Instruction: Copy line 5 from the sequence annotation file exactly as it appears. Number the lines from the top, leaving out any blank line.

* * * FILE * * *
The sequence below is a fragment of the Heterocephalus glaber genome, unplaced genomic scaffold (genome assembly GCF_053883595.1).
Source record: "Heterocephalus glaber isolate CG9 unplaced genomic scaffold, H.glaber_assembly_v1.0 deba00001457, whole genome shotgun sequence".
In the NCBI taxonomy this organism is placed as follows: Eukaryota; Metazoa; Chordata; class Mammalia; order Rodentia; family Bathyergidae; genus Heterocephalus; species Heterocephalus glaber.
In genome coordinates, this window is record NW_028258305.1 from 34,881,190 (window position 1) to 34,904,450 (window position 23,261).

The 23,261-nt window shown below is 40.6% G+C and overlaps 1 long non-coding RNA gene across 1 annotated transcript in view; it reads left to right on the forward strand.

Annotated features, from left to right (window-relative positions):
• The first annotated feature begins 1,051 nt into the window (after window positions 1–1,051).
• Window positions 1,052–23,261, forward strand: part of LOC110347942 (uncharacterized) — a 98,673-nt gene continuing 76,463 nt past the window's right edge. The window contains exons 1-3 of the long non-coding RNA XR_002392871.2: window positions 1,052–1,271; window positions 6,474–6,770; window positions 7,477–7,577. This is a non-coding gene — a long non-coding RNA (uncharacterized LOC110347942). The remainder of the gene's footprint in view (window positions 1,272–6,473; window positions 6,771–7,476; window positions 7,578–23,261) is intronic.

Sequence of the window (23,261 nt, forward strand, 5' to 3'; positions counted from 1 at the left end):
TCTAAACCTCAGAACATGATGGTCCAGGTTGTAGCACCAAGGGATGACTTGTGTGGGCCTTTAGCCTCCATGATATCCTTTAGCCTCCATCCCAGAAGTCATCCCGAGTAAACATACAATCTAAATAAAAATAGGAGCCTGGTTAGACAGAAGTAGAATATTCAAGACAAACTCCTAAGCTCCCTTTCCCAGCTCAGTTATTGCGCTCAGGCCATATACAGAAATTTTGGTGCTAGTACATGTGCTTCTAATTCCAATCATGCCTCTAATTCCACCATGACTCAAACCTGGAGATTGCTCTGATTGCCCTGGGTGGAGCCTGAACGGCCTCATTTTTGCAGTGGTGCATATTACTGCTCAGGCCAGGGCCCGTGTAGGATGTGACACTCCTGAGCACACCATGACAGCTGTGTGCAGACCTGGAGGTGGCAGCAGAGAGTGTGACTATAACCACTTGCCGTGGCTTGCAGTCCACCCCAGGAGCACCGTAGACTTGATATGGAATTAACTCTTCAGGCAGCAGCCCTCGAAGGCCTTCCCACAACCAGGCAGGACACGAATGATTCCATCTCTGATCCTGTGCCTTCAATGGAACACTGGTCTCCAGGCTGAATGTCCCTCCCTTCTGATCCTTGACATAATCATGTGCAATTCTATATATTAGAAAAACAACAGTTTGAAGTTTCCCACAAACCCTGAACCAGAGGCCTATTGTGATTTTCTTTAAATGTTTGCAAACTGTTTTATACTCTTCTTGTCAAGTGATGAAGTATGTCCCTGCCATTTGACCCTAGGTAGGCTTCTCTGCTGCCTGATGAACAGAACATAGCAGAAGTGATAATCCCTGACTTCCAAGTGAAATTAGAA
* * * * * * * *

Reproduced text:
The 23,261-nt window shown below is 40.6% G+C and overlaps 1 long non-coding RNA gene across 1 annotated transcript in view; it reads left to right on the forward strand.